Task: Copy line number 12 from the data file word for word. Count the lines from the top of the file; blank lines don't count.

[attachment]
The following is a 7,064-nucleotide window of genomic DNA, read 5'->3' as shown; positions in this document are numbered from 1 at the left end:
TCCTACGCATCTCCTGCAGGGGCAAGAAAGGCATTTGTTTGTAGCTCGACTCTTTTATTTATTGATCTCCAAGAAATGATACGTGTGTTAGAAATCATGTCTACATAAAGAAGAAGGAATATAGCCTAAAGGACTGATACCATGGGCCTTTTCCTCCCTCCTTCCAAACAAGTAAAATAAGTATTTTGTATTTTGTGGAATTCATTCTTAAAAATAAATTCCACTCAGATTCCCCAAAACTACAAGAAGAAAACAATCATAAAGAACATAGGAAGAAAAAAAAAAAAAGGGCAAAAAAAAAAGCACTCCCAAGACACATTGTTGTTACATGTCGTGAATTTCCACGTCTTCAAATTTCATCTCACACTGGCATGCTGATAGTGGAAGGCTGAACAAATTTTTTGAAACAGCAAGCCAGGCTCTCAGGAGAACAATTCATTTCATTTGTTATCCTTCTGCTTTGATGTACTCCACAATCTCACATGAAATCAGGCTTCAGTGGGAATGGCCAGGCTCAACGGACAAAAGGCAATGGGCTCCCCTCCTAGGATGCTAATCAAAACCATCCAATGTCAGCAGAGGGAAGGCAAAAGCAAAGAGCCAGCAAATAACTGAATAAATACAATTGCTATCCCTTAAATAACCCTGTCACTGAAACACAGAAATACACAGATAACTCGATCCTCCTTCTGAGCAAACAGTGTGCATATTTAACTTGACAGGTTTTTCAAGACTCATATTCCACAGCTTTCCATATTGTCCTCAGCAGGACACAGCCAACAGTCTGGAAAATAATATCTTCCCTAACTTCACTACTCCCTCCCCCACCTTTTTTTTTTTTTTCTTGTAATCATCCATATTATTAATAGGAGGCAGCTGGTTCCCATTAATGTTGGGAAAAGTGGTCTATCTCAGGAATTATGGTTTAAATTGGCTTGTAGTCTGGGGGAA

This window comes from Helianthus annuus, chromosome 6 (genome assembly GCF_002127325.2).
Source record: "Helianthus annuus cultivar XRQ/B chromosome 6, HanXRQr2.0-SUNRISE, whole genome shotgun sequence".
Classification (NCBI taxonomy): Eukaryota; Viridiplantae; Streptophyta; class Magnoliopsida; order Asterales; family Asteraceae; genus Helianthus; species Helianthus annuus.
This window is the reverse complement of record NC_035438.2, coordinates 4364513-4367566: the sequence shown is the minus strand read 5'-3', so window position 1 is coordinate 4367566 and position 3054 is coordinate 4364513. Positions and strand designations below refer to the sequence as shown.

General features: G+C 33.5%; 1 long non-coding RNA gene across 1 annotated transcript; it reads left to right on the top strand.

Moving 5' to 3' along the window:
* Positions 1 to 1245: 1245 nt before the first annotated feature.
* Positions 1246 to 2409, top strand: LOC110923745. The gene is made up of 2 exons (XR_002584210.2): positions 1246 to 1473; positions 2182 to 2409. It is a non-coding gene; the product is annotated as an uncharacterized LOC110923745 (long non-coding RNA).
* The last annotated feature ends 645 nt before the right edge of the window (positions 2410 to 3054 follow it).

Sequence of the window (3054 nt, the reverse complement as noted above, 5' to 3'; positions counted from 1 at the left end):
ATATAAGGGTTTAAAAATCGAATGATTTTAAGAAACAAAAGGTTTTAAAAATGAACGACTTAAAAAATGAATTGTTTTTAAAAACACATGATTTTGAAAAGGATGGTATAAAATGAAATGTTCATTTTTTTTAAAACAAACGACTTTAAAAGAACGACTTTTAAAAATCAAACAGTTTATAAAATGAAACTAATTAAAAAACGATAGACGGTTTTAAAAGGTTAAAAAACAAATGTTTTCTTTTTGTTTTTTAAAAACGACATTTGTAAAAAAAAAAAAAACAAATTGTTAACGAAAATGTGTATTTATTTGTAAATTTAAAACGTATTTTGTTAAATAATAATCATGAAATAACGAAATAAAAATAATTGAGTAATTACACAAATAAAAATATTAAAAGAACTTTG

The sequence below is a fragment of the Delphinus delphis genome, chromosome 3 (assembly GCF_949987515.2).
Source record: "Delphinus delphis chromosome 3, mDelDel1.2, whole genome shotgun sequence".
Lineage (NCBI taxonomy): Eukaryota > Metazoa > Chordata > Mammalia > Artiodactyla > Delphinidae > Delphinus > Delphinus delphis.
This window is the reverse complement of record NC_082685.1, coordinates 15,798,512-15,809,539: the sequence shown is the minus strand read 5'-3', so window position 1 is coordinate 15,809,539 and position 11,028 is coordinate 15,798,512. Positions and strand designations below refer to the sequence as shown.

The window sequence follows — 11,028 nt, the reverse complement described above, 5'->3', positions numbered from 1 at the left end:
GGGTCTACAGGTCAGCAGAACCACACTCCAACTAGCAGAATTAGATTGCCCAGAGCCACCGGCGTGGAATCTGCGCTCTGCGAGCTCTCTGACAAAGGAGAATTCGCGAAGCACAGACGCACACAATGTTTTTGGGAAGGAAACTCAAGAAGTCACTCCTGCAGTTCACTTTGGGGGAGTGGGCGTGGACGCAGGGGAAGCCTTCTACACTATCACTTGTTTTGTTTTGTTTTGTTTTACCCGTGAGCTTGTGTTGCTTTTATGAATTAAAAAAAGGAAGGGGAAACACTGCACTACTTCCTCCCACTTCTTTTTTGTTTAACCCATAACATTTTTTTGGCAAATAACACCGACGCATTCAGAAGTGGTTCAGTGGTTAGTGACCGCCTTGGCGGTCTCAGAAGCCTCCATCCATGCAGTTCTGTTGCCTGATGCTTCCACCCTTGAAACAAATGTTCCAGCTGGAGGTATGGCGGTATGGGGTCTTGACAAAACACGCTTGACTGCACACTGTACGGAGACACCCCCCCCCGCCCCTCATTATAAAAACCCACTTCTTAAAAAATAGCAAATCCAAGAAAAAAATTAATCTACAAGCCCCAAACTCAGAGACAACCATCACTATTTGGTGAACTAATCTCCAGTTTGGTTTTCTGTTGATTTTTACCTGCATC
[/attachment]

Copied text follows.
Sequence of the window (3054 nt, the reverse complement as noted above, 5' to 3'; positions counted from 1 at the left end):